Index in Focus: S&P 500
Joe Perry May 25, 2022 11:32 AM
Worse than expected economic data, continued high inflation, lower retail earnings, and a hawkish Fed are all reasons to expect that the S&P 500 Index may head lower.
Durable goods Orders for April released today came in a 0.4% MoM vs an expectation of 0.6% MoM and a March reading of 0.6% MoM. Durable Goods Orders Ex-Transportation was 0.3% MoM vs 0.6% MoM expected and 1.2% MoM in March. Across the board, economic data in the US has been worse than expected. This includes PMI data, housing data, and Consumer Sentiment data. In addition, large retailers such as Walmart and Target missed earnings estimate and guided forecasts lower due to supply chain issues and higher costs. Yet Fed Chairman Powell and the rest of the FOMC are in the process of raising interest rates. Based on current comments from Fed members, it seems like they are trying to guide to markets to expect a 50bps hike at the June and July meetings, which would bring the Fed Funds rate to 2%. The April CPI reading was 8.3% YoY. We have a picture now of slowing growth, higher inflation, and a hawkish Fed. The only data that has been good as of late is the employment data, however Fed Chairman Powell said recently that getting inflation down may come at the expense of the 3.6% unemployment rate. By the way, as a reminder the first look at Q1 2022 GDP was -1.4%.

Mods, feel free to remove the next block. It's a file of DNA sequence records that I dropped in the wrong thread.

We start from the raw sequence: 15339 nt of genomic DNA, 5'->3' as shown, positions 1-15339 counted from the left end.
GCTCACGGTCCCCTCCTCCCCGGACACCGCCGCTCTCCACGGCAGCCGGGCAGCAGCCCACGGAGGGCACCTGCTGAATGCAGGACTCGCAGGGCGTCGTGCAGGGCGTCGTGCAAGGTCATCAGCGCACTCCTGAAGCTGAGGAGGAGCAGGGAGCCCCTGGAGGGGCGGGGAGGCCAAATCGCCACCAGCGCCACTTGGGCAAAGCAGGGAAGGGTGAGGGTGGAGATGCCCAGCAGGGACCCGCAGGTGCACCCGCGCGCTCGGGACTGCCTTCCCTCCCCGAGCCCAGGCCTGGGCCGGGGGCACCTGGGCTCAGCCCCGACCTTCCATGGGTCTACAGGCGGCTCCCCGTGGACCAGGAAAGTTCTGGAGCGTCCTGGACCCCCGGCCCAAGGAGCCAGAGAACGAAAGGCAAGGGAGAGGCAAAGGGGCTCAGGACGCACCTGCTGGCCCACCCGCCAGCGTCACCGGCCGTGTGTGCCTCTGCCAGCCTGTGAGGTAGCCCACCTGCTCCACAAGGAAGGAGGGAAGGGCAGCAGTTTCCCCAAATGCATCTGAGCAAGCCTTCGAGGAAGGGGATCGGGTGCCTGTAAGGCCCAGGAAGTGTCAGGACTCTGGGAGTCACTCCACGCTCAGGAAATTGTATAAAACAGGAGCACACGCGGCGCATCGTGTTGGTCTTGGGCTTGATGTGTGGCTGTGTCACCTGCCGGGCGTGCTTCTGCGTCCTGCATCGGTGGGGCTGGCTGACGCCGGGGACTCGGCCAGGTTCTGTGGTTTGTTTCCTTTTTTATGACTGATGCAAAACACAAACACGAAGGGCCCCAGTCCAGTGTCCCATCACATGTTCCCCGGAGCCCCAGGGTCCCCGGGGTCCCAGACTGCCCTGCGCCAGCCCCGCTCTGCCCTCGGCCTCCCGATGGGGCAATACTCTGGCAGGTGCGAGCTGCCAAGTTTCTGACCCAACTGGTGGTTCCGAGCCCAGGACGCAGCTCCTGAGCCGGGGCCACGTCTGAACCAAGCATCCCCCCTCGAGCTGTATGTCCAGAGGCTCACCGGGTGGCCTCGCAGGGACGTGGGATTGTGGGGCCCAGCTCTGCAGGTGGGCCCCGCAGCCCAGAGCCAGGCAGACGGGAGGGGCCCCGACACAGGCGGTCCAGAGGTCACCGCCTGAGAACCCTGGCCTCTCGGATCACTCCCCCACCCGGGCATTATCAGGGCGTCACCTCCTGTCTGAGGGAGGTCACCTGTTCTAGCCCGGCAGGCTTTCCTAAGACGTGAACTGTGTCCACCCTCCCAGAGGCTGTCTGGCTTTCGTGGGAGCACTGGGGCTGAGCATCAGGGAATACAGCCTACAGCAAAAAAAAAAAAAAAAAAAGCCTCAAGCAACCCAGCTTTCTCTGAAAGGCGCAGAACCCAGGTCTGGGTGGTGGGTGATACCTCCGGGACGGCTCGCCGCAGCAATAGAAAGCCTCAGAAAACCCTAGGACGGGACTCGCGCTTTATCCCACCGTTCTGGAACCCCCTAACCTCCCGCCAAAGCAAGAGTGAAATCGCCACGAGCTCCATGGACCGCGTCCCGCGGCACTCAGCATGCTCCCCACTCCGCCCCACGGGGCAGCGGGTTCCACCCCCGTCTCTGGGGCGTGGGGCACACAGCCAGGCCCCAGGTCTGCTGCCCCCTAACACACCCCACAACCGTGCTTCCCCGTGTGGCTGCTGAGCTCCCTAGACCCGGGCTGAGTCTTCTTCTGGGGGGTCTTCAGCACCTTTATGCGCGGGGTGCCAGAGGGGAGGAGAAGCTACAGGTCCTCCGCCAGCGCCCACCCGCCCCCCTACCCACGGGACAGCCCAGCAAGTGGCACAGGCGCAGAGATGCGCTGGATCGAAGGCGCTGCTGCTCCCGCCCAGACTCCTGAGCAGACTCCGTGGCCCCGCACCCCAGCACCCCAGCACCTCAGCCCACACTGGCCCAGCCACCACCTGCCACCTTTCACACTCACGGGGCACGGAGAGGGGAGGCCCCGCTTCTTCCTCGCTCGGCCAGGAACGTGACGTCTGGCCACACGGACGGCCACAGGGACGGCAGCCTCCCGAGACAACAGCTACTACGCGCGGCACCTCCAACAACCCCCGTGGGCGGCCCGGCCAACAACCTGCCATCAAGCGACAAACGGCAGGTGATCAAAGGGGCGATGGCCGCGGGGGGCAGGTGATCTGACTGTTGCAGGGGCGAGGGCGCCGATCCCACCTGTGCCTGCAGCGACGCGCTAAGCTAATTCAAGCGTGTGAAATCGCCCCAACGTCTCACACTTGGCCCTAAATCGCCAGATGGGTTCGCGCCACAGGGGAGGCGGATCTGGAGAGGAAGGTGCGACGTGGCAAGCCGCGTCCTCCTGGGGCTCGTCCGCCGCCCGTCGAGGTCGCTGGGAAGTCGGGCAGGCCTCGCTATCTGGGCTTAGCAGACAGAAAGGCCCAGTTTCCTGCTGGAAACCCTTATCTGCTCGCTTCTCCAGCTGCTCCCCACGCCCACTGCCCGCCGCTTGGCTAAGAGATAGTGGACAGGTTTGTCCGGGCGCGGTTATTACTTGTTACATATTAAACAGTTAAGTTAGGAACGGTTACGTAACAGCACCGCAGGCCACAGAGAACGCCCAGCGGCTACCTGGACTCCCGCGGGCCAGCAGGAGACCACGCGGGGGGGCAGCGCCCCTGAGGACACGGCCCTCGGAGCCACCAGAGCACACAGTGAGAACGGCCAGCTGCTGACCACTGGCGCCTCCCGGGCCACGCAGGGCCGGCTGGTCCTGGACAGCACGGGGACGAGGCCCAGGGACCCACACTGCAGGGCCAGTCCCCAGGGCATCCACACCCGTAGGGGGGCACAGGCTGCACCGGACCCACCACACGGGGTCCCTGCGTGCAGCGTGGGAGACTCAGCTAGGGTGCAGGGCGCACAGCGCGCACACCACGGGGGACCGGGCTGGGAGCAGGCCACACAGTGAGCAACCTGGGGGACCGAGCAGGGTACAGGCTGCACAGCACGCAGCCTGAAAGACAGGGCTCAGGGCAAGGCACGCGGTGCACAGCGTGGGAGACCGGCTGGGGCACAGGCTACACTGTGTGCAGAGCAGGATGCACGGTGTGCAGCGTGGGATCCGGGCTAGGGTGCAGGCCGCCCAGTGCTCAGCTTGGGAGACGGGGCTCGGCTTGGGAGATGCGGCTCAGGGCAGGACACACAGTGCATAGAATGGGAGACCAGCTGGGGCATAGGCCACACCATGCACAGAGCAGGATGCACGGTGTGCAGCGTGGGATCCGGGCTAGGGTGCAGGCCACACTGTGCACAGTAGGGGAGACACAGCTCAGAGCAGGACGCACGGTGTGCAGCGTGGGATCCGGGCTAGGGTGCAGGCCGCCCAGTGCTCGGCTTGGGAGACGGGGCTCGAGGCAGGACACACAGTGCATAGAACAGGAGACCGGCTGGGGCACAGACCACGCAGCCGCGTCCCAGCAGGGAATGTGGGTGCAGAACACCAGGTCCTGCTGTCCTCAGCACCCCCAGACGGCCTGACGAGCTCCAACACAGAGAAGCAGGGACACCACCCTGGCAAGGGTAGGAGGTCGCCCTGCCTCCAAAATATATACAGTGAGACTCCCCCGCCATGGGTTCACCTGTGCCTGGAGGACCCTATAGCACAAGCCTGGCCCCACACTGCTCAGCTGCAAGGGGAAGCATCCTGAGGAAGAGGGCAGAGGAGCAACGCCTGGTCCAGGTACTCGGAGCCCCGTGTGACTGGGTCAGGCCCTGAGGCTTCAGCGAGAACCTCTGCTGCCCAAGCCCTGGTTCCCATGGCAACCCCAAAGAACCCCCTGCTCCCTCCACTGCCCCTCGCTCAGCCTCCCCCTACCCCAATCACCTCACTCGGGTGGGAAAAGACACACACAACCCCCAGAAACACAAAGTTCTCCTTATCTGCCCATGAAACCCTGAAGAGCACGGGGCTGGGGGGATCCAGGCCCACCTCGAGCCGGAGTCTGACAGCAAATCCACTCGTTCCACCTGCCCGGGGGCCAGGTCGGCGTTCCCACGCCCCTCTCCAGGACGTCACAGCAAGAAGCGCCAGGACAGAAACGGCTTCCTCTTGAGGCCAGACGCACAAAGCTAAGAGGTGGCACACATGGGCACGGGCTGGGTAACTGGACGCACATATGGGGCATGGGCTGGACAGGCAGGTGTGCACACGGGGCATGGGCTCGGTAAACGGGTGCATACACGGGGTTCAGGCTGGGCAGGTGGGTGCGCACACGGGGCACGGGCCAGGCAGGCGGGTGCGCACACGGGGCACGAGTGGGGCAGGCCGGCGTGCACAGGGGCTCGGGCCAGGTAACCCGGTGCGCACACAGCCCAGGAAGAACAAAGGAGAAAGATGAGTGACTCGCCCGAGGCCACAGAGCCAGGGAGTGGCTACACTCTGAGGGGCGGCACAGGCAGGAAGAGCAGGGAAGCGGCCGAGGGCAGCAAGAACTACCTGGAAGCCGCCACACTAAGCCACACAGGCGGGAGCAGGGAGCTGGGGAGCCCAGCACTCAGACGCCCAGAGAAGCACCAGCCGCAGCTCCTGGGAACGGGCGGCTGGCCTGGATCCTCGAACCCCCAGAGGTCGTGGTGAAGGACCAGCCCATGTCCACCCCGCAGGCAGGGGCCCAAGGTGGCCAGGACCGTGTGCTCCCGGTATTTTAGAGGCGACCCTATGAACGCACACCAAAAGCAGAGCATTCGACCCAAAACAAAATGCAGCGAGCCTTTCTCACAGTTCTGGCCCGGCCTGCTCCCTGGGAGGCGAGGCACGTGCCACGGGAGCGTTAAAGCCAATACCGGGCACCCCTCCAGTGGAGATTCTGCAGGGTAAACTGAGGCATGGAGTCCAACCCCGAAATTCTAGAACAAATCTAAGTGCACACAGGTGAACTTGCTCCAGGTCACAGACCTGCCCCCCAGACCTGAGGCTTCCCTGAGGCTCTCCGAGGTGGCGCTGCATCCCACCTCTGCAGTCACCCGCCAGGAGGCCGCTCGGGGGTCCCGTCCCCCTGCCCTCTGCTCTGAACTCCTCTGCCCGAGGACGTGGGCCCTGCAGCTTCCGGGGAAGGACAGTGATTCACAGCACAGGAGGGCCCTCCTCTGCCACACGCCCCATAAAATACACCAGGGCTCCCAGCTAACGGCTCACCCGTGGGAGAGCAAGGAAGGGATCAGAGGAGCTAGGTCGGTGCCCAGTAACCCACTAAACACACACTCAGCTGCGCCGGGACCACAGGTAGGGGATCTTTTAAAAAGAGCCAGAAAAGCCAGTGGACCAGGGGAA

As a result of the above scenario, the S&P 500 Index has been moving lower. On a weekly timeframe, price made a new all-time high of 4820.2 during the first week of 2022 and has been moving lower since. The index is down nearly 18% from the all-time high. The large cap index had been trading in a rising wedge formation since September 2020 but broke aggressively lower, below the bottom trendline of the wedge, during the week of January 17th. The target for the break of a rising wedge is a 100% retracement of the wedge, or near 3210. However, thus far, price has pulled back to (and held) the 38.2% Fibonacci retracement level from the pandemic lows in March 2020 to the recent all-time highs, at 3811.4. In doing so, the S&P 500 has also broken below a long-term rising trendline, dating to January 2018, near 3980.
Source: Tradingview, Stone X
On a daily timeframe, the S&P 500 Index has completed an AB=CD pattern off the all-time highs. In addition, thus far, price has held above support at the 161.8% Fibonacci extension from the low of February 24th to the highs of March 29th at 3776.9. If price breaks below, they next levels of support are the 50% retracement level and the 61.8% Fibonacci retracement level on the weekly timeframe at 3500 and 3188.1, respectively. However, if the near-term support levels holds (3811 on weekly and 3776.9 on daily) and price does bounce, there is strong horizontal resistance between 4096 and 4107. Above there, price can move to horizontal resistance at 4308.6.
Source: Tradingview, Stone X
Worse than expected economic data, continued high inflation, lower retail earnings, and a hawkish Fed are all reasons to expect that the S&P 500 Index may head lower. However, given that the index is already down 18% from its January highs and at several support levels, one has to consider that a near-term bounce may be ahead!Learn more about index trading opportunities.
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